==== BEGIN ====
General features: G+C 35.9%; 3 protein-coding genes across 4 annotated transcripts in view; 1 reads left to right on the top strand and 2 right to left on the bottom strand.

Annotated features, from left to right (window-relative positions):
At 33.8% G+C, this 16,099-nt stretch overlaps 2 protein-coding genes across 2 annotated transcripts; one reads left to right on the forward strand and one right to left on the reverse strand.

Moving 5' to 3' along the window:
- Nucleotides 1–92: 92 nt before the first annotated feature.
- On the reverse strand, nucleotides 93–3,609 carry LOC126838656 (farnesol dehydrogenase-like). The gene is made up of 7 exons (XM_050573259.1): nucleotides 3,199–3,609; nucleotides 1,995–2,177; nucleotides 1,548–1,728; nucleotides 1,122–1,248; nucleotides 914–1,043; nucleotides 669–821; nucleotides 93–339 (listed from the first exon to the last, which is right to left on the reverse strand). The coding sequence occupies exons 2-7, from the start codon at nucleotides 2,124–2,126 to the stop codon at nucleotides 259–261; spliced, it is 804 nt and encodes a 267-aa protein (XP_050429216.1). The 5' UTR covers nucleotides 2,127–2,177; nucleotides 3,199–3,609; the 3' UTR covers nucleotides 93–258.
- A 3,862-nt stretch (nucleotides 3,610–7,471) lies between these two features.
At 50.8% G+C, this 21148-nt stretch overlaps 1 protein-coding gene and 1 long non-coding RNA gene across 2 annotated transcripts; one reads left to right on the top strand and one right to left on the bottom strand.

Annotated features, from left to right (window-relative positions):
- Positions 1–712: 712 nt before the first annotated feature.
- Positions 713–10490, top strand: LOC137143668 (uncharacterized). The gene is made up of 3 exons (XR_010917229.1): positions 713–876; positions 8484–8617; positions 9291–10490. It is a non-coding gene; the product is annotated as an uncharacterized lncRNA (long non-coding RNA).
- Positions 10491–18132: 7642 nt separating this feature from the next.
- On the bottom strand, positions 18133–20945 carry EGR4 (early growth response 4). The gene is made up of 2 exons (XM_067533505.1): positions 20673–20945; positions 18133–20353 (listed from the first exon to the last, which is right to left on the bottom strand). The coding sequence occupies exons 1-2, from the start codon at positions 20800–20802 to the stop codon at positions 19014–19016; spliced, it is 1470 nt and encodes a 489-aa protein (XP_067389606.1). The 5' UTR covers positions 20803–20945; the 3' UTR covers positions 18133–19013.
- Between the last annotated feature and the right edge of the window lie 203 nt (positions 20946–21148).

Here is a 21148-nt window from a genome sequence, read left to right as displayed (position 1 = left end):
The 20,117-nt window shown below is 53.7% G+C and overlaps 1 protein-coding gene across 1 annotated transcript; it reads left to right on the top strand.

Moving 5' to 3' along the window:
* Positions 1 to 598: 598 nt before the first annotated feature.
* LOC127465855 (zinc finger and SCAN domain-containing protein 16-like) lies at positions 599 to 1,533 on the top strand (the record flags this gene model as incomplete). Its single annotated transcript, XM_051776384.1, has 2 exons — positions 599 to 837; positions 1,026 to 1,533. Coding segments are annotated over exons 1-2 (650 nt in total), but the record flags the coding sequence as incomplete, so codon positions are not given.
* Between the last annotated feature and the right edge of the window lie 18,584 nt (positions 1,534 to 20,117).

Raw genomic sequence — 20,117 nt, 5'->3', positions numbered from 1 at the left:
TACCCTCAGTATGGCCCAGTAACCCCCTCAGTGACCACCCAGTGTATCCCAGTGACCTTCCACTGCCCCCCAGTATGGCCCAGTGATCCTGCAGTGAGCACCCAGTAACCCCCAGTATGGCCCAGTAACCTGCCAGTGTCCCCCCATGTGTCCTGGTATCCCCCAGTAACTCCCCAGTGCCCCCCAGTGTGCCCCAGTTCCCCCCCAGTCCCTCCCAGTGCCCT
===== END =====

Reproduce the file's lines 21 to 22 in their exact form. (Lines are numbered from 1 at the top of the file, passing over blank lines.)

Raw genomic sequence — 20,117 nt, 5'->3', positions numbered from 1 at the left:
TACCCTCAGTATGGCCCAGTAACCCCCTCAGTGACCACCCAGTGTATCCCAGTGACCTTCCACTGCCCCCCAGTATGGCCCAGTGATCCTGCAGTGAGCACCCAGTAACCCCCAGTATGGCCCAGTAACCTGCCAGTGTCCCCCCATGTGTCCTGGTATCCCCCAGTAACTCCCCAGTGCCCCCCAGTGTGCCCCAGTTCCCCCCCAGTCCCTCCCAGTGCCCT